.g. IADB, 2001; Joskow, 1998; Newbery, 2002): i. Corporatisation of state-owned utilities; ii. Enactment of an electricity reform law; iii. Regulatory reform, including adoption of incentive regulation for the natural monopoly network activities; iv... to the components of our reform model are the key reform steps implemented (Table II), resource mix and endowments indicators (Table I), and country-level indicators (Table VII). iv. Incentive regulation and privatization improve cost and technical efficiency...

  14. A cost-benefit analysis of rural-urban migration decisions in less developed countries

    E-Print Network [OSTI]

    Aste-Salazar, Juan Gerardo

    1973-01-01T23:59:59.000Z

    A COST-Bier'vlT ANAL&&! q O, ' RUR&M -URBAN M1 G -'-', ". ' !ON DECISIONS IN LESS DEUDLOl'ED COUNTRIES A. Thesis By JUAN GERARDO ASTL'-SALAZAR Submitted to the Graduate College of Tezas A&N University in partial fulfillment of the requirement...] suggests a method to obtain information on rural-urban dr:ift which xcay b. . used in government planning. TJ;ia thcois follows the format of Tha Azericen J:conom'~o B 0, '& . '. s;. '. migration has been examined by economists in the past, g and it has...

  15. Frameworks for Sustainability of GIS and Earth Observation Technologies in Developing Countries

    E-Print Network [OSTI]

    Camara, Gilberto

    . To address the issues of achieving sustainable frameworks for geoinformation technological development

  16. A system dynamics approach to educational technology introduction in Developing countries

    E-Print Network [OSTI]

    Grange-Kyner, Trinidad

    2008-01-01T23:59:59.000Z

    Developing nations around the globe are focused on ways to use Information and Computing Technologies (ICTs) as springboards to advance their national development in all areas, including education. There are multiple ways ...

  17. Carbon emissions and sequestration in forests: Case studies from seven developing countries

    SciTech Connect (OSTI)

    Makundi, W.; Sathaye, J. (eds.) (Lawrence Berkeley Lab., CA (United States)); Fearnside, P.M. (Instituto Nacional de Pesquisas da Amazonia (INPA), Manaus, AM (Brazil). Departmento de Ecologia)

    1992-08-01T23:59:59.000Z

    Deforestation in Brazilian Amazonia in 1990 was releasing approximately 281--282 X 10{sup 6} metric tons (MT) of carbon on conversion to a landscape of agriculture, productive pasture, degraded pasture, secondary forest and regenerated forest in the proportions corresponding to the equilibrium condition implied by current land-use patterns. Emissions are expressed as committed carbon,'' or the carbon released over a period of years as the carbon stock in each hectare deforested approaches a new equilibrium in the landscape that replaces the original forest. To the extent that deforestation rates have remained constant, current releases from the areas deforested in previous years will be equal to the future releases from the areas being cleared now. Considering the quantities of carbon dioxide, carbon monoxide, methane, nitrous oxide, NO{sub x} and non-methane hydrocarbons released raises the impact by 22--37%. The relative impact on the greenhouse effect of each gas is based on the Intergovernmental Panel on Climate Change (IPCC) calculations over a 20-year time period (including indirect effects). The six gases considered have a combined global warming impact equivalent to 343 to 386 million MT of C0{sub 2}-equivalent carbon, depending on assumptions regarding the release of methane and other gases from the various sources such as burning and termites. These emissions represent 7--8 times the 50 million MT annual carbon release from Brazil's use of fossil fuels, but bring little benefit to the country. Stopping deforestation in Brazil would prevent as much greenhouse emission as tripling the fuel efficiency of all the automobiles in the world. The relatively cheap measures needed to contain deforestation, together with the many complementary benefits of doing so, make this the first priority for funds intended to slow global warming.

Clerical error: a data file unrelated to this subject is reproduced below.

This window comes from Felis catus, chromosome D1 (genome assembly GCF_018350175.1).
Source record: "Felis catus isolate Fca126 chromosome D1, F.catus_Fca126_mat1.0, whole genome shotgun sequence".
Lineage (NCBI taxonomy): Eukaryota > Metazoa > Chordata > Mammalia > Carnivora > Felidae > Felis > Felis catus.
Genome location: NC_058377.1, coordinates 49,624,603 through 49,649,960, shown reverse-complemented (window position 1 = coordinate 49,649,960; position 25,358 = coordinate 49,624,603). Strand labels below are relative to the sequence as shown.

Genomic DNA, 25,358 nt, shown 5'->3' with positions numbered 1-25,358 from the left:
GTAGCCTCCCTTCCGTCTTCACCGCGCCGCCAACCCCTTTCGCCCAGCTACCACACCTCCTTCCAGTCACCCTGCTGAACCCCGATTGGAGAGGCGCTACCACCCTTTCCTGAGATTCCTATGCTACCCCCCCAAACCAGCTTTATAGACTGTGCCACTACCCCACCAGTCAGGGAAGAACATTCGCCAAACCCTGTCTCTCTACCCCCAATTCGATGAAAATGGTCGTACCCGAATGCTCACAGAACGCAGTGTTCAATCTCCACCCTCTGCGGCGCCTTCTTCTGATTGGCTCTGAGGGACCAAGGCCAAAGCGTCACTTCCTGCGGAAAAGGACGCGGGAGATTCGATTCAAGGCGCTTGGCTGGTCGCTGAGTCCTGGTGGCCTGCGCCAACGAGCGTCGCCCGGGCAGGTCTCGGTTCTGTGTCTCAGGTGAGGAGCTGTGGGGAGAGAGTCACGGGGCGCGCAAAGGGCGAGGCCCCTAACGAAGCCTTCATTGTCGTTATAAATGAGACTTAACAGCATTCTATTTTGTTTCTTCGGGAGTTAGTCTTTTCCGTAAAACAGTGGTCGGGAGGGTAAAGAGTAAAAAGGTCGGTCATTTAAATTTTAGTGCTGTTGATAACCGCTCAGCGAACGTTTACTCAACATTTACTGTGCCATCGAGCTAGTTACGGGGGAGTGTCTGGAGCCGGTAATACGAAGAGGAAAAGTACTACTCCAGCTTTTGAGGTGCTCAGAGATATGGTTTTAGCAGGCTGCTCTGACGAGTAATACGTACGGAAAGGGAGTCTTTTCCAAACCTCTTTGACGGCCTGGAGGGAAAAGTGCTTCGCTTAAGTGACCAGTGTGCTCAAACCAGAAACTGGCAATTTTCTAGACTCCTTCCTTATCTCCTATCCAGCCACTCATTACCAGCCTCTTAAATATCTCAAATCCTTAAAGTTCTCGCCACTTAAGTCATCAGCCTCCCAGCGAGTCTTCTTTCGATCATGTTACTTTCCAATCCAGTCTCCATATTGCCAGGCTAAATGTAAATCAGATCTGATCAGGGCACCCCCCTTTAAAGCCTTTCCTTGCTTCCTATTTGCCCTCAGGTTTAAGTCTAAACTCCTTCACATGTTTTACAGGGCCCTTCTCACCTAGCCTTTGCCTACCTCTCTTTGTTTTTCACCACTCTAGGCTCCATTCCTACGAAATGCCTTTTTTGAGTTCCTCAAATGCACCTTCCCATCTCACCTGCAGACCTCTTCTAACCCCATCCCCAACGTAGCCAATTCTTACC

18. The Effects on Developing Countries of the Kyoto Protocol and CO2 Emissions Trading A. Denny Ellerman, Henry D. Jacoby and Annelne Decaux*

    E-Print Network [OSTI]

    The Effects on Developing Countries of the Kyoto Protocol and CO2 Emissions Trading A. Denny by the scope of CO2 emissions trading, by various limitations that Annex I countries might place on emissions.1 Trade in Goods with No Emissions Trading

  19. The effects on developing countries of the Kyoto Protocol and CO? emissions trading

    E-Print Network [OSTI]

    Ellerman, A. Denny.; Jacoby, Henry D.; Decaux, Annelène.